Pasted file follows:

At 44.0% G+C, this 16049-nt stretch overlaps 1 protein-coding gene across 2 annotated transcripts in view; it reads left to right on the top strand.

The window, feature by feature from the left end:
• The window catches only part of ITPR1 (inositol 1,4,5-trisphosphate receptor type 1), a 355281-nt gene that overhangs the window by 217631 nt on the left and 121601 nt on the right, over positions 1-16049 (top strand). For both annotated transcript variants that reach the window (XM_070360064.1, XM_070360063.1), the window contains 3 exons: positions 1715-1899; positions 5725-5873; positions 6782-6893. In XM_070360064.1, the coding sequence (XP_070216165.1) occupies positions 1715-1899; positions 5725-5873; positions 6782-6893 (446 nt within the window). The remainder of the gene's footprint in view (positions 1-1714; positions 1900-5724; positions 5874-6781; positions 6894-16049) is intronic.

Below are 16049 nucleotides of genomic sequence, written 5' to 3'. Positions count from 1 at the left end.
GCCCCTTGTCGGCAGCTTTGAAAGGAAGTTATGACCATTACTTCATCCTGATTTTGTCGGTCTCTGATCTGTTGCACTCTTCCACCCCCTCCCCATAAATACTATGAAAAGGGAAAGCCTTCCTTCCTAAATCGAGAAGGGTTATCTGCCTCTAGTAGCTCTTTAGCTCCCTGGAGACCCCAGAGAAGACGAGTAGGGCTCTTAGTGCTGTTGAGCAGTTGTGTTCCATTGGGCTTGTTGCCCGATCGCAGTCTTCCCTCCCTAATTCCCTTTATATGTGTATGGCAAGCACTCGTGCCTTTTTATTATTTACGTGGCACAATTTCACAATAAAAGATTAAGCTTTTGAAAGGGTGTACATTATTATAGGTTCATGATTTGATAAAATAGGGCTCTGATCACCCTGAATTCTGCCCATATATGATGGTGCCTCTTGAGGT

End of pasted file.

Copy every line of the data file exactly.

At 44.0% G+C, this 16049-nt stretch overlaps 1 protein-coding gene across 2 annotated transcripts in view; it reads left to right on the top strand.

The window, feature by feature from the left end:
• The window catches only part of ITPR1 (inositol 1,4,5-trisphosphate receptor type 1), a 355281-nt gene that overhangs the window by 217631 nt on the left and 121601 nt on the right, over positions 1-16049 (top strand). For both annotated transcript variants that reach the window (XM_070360064.1, XM_070360063.1), the window contains 3 exons: positions 1715-1899; positions 5725-5873; positions 6782-6893. In XM_070360064.1, the coding sequence (XP_070216165.1) occupies positions 1715-1899; positions 5725-5873; positions 6782-6893 (446 nt within the window). The remainder of the gene's footprint in view (positions 1-1714; positions 1900-5724; positions 5874-6781; positions 6894-16049) is intronic.

Below are 16049 nucleotides of genomic sequence, written 5' to 3'. Positions count from 1 at the left end.
GCCCCTTGTCGGCAGCTTTGAAAGGAAGTTATGACCATTACTTCATCCTGATTTTGTCGGTCTCTGATCTGTTGCACTCTTCCACCCCCTCCCCATAAATACTATGAAAAGGGAAAGCCTTCCTTCCTAAATCGAGAAGGGTTATCTGCCTCTAGTAGCTCTTTAGCTCCCTGGAGACCCCAGAGAAGACGAGTAGGGCTCTTAGTGCTGTTGAGCAGTTGTGTTCCATTGGGCTTGTTGCCCGATCGCAGTCTTCCCTCCCTAATTCCCTTTATATGTGTATGGCAAGCACTCGTGCCTTTTTATTATTTACGTGGCACAATTTCACAATAAAAGATTAAGCTTTTGAAAGGGTGTACATTATTATAGGTTCATGATTTGATAAAATAGGGCTCTGATCACCCTGAATTCTGCCCATATATGATGGTGCCTCTTGAGGT